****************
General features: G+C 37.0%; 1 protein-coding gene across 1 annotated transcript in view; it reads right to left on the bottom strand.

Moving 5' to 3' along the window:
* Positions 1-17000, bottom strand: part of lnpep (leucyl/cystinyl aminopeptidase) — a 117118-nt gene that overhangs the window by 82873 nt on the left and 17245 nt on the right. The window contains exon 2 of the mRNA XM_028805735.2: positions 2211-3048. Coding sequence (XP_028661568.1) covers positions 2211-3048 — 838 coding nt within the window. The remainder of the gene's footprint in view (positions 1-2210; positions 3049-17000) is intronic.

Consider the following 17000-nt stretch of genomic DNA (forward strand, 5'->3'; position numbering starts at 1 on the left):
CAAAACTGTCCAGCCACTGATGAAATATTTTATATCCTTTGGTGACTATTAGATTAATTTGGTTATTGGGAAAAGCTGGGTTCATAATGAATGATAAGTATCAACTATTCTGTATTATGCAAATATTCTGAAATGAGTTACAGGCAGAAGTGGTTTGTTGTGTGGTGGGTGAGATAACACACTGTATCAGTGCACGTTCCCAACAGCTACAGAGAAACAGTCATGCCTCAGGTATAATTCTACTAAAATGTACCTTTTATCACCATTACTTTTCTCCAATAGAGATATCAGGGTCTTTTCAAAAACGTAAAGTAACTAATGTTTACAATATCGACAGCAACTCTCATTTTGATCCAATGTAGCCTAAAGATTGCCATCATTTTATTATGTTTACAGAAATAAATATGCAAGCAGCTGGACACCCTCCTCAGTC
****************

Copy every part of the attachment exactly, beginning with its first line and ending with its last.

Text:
General features: G+C 37.0%; 1 protein-coding gene across 1 annotated transcript in view; it reads right to left on the bottom strand.

Moving 5' to 3' along the window:
* Positions 1-17000, bottom strand: part of lnpep (leucyl/cystinyl aminopeptidase) — a 117118-nt gene that overhangs the window by 82873 nt on the left and 17245 nt on the right. The window contains exon 2 of the mRNA XM_028805735.2: positions 2211-3048. Coding sequence (XP_028661568.1) covers positions 2211-3048 — 838 coding nt within the window. The remainder of the gene's footprint in view (positions 1-2210; positions 3049-17000) is intronic.

Consider the following 17000-nt stretch of genomic DNA (forward strand, 5'->3'; position numbering starts at 1 on the left):
CAAAACTGTCCAGCCACTGATGAAATATTTTATATCCTTTGGTGACTATTAGATTAATTTGGTTATTGGGAAAAGCTGGGTTCATAATGAATGATAAGTATCAACTATTCTGTATTATGCAAATATTCTGAAATGAGTTACAGGCAGAAGTGGTTTGTTGTGTGGTGGGTGAGATAACACACTGTATCAGTGCACGTTCCCAACAGCTACAGAGAAACAGTCATGCCTCAGGTATAATTCTACTAAAATGTACCTTTTATCACCATTACTTTTCTCCAATAGAGATATCAGGGTCTTTTCAAAAACGTAAAGTAACTAATGTTTACAATATCGACAGCAACTCTCATTTTGATCCAATGTAGCCTAAAGATTGCCATCATTTTATTATGTTTACAGAAATAAATATGCAAGCAGCTGGACACCCTCCTCAGTC